(Immigration and Asylum Chamber) Appeal Number: PA/05206/2019
THE IMMIGRATION ACTS
Heard at Bradford
Decision & Reasons Promulgated
On 13 December 2019
On 6 February 2020
UPPER TRIBUNAL JUDGE LANE
THE SECRETARY OF STATE FOR THE HOME DEPARTMENT
(ANONYMITY DIRECTION MADe)
For the Appellant: Mr Diwnycz, Senior Home Office Presenting Officer
For the Respondent: MS Patel, instructed by Parker, Rhodes Hickmotts solicitors
DECISION AND REASONS
1. I shall refer to the appellant as the 'respondent' and the respondent as the 'appellant', as they appeared respectively before the First-tier Tribunal. The appellant was born in 1991 and is a male citizen of Iraq. He appealed to the First-tier Tribunal against a decision of the Secretary of State dated 17 May 2019 refusing his application for international protection. The First-tier Tribunal, in a decision promulgated on 26 September 2019, allowed the appeal. The Secretary of State now appeals, with permission, to the Upper Tribunal.
2. At the core of the appellant's application for asylum is his claim that he is at real risk in Iraq as the possible target in a blood feud arising from his marriage. The judge accepted the credibility of the appellant's account. The grounds of appeal assert that the judge has failed to provide any clear adequate reasons for accepting the appellant account and that the conclusions of the judge at [86-103] are not reasoned findings but 'bare statements of accepted facts.'
3. At the initial hearing in the Upper Tribunal, Mr Diwnycz, who appeared for the Secretary of State, did no more than rely upon the grounds of appeal. He made no oral submissions.
4. Ms Patel, who appeared for the appellant, submitted that the judge had provided adequate reasons. The judge had analysed in some detail the evidence and had properly considered the Secretary of State's concerns regarding the appellant's account of past events as set out in the refusal letter.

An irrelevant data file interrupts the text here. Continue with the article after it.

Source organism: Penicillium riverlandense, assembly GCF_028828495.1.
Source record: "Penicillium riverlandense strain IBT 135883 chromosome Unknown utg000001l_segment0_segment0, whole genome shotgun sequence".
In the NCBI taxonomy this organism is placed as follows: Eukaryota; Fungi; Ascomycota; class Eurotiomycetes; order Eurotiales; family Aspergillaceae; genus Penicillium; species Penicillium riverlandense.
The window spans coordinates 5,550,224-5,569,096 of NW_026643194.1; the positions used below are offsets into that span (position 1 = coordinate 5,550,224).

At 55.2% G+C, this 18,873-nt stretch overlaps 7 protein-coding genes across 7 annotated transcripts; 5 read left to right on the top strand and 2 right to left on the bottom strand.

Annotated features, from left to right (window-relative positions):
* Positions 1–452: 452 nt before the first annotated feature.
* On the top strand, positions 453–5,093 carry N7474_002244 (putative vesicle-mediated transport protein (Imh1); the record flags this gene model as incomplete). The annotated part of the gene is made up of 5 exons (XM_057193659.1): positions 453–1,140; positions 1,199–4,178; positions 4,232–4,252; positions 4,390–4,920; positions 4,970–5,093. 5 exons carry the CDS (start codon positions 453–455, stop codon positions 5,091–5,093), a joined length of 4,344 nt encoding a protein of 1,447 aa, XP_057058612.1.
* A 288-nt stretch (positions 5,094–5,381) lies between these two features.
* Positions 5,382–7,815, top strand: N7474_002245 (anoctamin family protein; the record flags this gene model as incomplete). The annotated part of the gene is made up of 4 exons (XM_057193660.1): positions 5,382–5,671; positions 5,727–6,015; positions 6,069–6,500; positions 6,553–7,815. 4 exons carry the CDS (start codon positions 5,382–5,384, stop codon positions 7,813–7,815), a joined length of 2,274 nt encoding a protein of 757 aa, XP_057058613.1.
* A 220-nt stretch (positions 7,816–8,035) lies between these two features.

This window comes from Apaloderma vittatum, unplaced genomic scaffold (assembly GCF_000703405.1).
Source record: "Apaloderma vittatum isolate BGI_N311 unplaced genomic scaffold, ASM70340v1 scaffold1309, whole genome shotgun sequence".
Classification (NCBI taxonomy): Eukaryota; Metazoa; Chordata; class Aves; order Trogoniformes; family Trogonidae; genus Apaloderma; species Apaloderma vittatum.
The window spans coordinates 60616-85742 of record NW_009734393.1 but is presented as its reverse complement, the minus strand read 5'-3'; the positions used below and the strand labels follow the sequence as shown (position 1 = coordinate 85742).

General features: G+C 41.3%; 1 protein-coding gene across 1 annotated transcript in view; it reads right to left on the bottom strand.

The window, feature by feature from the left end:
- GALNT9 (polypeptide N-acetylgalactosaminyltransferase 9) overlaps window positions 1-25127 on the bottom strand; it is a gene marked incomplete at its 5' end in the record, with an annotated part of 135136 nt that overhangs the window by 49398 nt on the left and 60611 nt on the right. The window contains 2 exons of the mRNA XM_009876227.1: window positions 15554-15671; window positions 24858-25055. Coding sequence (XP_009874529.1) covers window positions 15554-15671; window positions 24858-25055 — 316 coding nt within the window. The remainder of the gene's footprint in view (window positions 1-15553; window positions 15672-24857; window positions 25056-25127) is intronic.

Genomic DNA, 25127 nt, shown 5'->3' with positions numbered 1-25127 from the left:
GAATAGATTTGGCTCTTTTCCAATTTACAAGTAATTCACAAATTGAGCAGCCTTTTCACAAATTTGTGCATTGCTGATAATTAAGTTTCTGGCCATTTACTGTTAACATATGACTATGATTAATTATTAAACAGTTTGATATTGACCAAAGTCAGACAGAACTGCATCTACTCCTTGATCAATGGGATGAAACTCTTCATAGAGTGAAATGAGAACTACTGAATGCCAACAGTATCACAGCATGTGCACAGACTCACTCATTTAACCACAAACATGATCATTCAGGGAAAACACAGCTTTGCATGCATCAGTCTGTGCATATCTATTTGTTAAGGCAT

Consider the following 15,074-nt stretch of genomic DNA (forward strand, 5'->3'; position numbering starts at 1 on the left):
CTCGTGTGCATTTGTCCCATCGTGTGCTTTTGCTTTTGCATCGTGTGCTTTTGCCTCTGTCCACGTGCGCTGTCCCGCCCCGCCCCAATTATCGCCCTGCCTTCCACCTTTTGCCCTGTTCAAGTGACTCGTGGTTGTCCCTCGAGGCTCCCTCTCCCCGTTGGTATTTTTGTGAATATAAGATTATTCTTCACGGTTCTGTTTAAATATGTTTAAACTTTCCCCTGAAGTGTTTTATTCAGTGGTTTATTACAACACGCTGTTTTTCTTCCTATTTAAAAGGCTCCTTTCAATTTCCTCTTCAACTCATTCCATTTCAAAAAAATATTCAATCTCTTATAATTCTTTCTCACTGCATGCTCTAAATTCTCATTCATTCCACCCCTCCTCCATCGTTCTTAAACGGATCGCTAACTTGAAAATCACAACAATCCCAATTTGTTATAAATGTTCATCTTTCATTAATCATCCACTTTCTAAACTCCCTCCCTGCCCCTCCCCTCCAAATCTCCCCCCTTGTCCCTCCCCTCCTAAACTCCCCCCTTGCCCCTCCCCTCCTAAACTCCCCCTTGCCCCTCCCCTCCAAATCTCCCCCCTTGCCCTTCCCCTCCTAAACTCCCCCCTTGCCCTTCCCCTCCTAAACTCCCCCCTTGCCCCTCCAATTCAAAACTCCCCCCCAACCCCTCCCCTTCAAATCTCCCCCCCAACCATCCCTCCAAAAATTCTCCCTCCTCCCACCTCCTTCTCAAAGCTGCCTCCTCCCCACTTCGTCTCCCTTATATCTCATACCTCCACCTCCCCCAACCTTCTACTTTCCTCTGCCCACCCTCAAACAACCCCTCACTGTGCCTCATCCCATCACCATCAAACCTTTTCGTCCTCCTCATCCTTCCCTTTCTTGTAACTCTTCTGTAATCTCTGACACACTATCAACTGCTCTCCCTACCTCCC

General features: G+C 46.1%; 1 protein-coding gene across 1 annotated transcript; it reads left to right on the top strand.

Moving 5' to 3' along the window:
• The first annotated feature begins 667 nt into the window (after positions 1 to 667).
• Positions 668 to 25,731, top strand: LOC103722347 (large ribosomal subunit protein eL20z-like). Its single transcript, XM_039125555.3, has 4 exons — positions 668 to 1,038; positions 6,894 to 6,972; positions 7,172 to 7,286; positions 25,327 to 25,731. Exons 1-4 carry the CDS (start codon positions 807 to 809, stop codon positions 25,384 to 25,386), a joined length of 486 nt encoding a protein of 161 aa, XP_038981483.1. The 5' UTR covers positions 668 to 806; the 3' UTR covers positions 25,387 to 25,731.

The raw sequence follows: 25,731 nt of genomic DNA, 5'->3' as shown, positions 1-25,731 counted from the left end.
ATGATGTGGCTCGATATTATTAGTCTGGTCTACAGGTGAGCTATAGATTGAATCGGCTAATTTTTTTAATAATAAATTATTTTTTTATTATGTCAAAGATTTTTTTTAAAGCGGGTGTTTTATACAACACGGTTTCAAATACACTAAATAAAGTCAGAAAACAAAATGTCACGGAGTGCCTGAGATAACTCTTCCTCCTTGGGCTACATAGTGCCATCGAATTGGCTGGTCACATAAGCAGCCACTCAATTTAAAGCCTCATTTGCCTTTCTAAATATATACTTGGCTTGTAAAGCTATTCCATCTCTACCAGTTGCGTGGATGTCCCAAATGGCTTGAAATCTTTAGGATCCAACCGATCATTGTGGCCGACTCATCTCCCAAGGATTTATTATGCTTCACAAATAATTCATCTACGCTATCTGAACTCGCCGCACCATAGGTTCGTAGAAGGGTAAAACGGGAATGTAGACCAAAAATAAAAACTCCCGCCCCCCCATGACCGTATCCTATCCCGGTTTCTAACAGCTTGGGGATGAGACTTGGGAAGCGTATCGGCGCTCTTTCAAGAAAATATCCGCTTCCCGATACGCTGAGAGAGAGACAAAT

5. Having considered the judge's decision carefully, I find that I agree with Ms Patel. The decision of the First-tier Tribunal is at times verbose and, perhaps, overly concerned with emphasising that the judge has considered the evidence 'in the round', as a totality etc. Of course, the judge was required to analyse the evidence in that manner but, reading the decision, one has the impression of a certain amount of 'box ticking.'
6. Having said that, I am satisfied that the judge has provided adequate reasons for accepting the appellant's account. He has considered the various incidents in the account and stated why he finds that these occurred as described by the appellant. He has considered and given reasons for rejecting the concerns of the Secretary of State. In his analysis, the judge has properly considered the behaviour and motivation of the actors in the account and has done so by reference to the appropriate standard of proof. For example, at , the judge writes that he was 'prepared to accept, against the appropriate standard, that the mother in law [of the appellant], as she now is, would secure her daughter's happiness and support the elopement; notwithstanding the claimed consequences.' The judge was aware that he had to give adequate reasons for finding that members of the appellant's family might act contrary to cultural norms or in a manner which appeared contrary to indications provided in background material. In the circumstances, I have concluded that the Secretary of State's challenge to this decision amounts to no more than a disagreement with the findings of the judge. No error of law, which would justify the setting aside of the decision, has been identified.
Notice of Decision
This appeal is dismissed.
Signed Date 31 December 2019
Upper Tribunal Judge Lane
Direction Regarding Anonymity - Rule 14 of the Tribunal Procedure (Upper Tribunal) Rules 2008
Unless and until a Tribunal or court directs otherwise, the appellants are granted anonymity. No report of these proceedings shall directly or indirectly identify them or any member of their family. This direction applies both to the appellants and to the respondent. Failure to comply with this direction could lead to contempt of court proceedings.